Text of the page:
COVID-19: What Estate Planning Documents Should I Have in Place?
Created by FindLaw's team of legal writers and editors | Last reviewed April 01, 2020
An emergency like COVID-19 can make us think about things we typically cast aside for “another day.” Like estate planning. Fortunately, many estate planning attorneys are providing online services and advice. What are the documents that a typical American should have in place to ensure their loved ones are supported?
Basic Estate Planning Documents
Every adult — no matter their age or health — should have an updated will, power of attorney, and healthcare directive. And all parents should have guardianship considerations in place. Here’s what each of those documents do:
A last will and testament lets you decide who gets your property upon your death. If you were to pass away without a will, your state’s laws would determine what happened to your property, which can lead to expensive litigation. This doesn’t just include the money you have in the bank, but also your family heirlooms and other special possessions. That’s why it is important for everyone, no matter their financial situation, to have a will. It is possible to create a will during social distancing.
Financial Power of Attorney
A financial power of attorney allows someone else to manage your finances when you cannot. If you are in the hospital and are unable to file your taxes or pay your bills, for example, a financial power of attorney would allow your agent to do those things for you.
Advanced Healthcare Directive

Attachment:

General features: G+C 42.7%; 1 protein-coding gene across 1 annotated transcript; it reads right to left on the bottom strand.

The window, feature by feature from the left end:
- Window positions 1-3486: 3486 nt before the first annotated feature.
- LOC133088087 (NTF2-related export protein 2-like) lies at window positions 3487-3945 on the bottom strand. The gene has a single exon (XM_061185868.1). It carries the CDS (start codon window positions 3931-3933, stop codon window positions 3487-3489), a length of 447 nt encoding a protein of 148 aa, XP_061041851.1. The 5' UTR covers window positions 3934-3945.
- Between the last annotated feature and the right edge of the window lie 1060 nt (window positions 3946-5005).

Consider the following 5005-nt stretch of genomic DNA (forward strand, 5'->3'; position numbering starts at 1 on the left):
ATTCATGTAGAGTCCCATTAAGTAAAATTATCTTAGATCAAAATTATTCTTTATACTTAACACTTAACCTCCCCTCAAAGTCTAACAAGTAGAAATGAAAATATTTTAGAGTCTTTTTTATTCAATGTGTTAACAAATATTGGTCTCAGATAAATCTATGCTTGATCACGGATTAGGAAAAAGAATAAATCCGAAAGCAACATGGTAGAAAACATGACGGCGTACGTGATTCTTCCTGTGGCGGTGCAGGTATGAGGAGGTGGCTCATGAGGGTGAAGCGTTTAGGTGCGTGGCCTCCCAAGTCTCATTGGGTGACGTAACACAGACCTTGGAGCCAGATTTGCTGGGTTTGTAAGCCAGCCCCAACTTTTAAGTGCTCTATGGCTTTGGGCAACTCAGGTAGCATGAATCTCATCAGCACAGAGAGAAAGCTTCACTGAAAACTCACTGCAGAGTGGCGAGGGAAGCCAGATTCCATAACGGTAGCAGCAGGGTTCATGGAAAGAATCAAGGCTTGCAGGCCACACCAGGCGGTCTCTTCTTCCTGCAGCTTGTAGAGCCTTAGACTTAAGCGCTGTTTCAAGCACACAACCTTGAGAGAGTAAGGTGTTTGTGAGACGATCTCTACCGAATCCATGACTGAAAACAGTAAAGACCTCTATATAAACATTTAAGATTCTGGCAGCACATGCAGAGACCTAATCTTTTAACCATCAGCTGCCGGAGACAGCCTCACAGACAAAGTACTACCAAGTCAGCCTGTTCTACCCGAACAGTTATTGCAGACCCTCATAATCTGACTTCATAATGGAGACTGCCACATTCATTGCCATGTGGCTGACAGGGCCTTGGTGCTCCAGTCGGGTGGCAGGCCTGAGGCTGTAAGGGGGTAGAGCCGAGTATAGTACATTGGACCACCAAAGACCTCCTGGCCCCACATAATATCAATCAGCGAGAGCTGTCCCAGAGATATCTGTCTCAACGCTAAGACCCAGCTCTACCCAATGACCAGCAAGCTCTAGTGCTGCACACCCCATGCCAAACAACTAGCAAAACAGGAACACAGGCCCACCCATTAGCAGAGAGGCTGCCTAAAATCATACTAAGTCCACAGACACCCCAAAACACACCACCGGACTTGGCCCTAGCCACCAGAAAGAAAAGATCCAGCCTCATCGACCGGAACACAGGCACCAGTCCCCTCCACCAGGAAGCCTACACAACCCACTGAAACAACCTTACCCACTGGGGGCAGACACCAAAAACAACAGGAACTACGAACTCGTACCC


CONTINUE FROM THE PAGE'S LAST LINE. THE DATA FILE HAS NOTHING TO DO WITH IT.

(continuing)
Depending on your state laws, an advanced healthcare directive might be called a medical power of attorney or a living will. This document allows you to say what kind of medical treatment you want, and who should make medical decisions for you, if you become very sick and unable to make those decisions yourself. For example, if you are put on life support, an advanced healthcare directive might give instructions about how long that life support should continue. Or, it might tell the doctor that your spouse (or another person) will be the one to make that decision on your behalf.
If you and your spouse were to pass away, do you have someone ready to take care of your children? A legally-binding guardianship document allows you to make that decision in writing so that the court doesn’t have to intervene and make this important decision for you.
Advanced Estate Planning Documents
With the volatile economic situation, you may want to consider wealth and tax planning. There are numerous trusts and options for transferring money that could be used depending on your unique situation. We recommend scheduling a phone or video consultation with an estate planning lawyer experienced in taxation and wealth planning to learn what is right for you.
You Don’t Have To Solve This on Your Own – Get a Lawyer’s Help
Meeting with a lawyer can help you understand your options and how to best protect your rights. Visit our attorney directory to find a lawyer near you who can help.